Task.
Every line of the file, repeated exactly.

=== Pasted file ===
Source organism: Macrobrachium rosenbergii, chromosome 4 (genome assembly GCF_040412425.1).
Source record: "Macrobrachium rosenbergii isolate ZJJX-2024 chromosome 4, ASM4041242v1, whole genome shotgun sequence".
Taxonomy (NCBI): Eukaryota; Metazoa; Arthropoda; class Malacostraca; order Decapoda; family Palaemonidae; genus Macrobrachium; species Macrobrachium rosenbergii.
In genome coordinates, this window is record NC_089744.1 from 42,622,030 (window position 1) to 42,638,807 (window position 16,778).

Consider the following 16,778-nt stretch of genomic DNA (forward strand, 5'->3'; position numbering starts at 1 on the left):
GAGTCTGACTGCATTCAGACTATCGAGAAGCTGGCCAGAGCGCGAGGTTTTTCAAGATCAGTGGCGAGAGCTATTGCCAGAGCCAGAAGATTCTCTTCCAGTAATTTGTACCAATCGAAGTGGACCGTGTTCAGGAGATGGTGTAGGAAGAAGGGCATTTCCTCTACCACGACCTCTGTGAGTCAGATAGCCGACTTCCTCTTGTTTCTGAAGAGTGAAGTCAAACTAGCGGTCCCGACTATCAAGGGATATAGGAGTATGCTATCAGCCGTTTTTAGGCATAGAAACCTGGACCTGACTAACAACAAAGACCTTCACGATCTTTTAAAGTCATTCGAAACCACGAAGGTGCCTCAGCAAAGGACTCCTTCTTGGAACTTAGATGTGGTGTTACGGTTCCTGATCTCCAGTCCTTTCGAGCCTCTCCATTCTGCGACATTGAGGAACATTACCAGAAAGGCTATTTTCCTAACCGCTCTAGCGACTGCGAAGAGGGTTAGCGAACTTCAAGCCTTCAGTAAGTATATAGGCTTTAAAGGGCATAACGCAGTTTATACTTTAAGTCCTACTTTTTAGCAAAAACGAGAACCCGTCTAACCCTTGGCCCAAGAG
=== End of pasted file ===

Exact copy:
Source organism: Macrobrachium rosenbergii, chromosome 4 (genome assembly GCF_040412425.1).
Source record: "Macrobrachium rosenbergii isolate ZJJX-2024 chromosome 4, ASM4041242v1, whole genome shotgun sequence".
Taxonomy (NCBI): Eukaryota; Metazoa; Arthropoda; class Malacostraca; order Decapoda; family Palaemonidae; genus Macrobrachium; species Macrobrachium rosenbergii.
In genome coordinates, this window is record NC_089744.1 from 42,622,030 (window position 1) to 42,638,807 (window position 16,778).

Consider the following 16,778-nt stretch of genomic DNA (forward strand, 5'->3'; position numbering starts at 1 on the left):
GAGTCTGACTGCATTCAGACTATCGAGAAGCTGGCCAGAGCGCGAGGTTTTTCAAGATCAGTGGCGAGAGCTATTGCCAGAGCCAGAAGATTCTCTTCCAGTAATTTGTACCAATCGAAGTGGACCGTGTTCAGGAGATGGTGTAGGAAGAAGGGCATTTCCTCTACCACGACCTCTGTGAGTCAGATAGCCGACTTCCTCTTGTTTCTGAAGAGTGAAGTCAAACTAGCGGTCCCGACTATCAAGGGATATAGGAGTATGCTATCAGCCGTTTTTAGGCATAGAAACCTGGACCTGACTAACAACAAAGACCTTCACGATCTTTTAAAGTCATTCGAAACCACGAAGGTGCCTCAGCAAAGGACTCCTTCTTGGAACTTAGATGTGGTGTTACGGTTCCTGATCTCCAGTCCTTTCGAGCCTCTCCATTCTGCGACATTGAGGAACATTACCAGAAAGGCTATTTTCCTAACCGCTCTAGCGACTGCGAAGAGGGTTAGCGAACTTCAAGCCTTCAGTAAGTATATAGGCTTTAAAGGGCATAACGCAGTTTATACTTTAAGTCCTACTTTTTAGCAAAAACGAGAACCCGTCTAACCCTTGGCCCAAGAG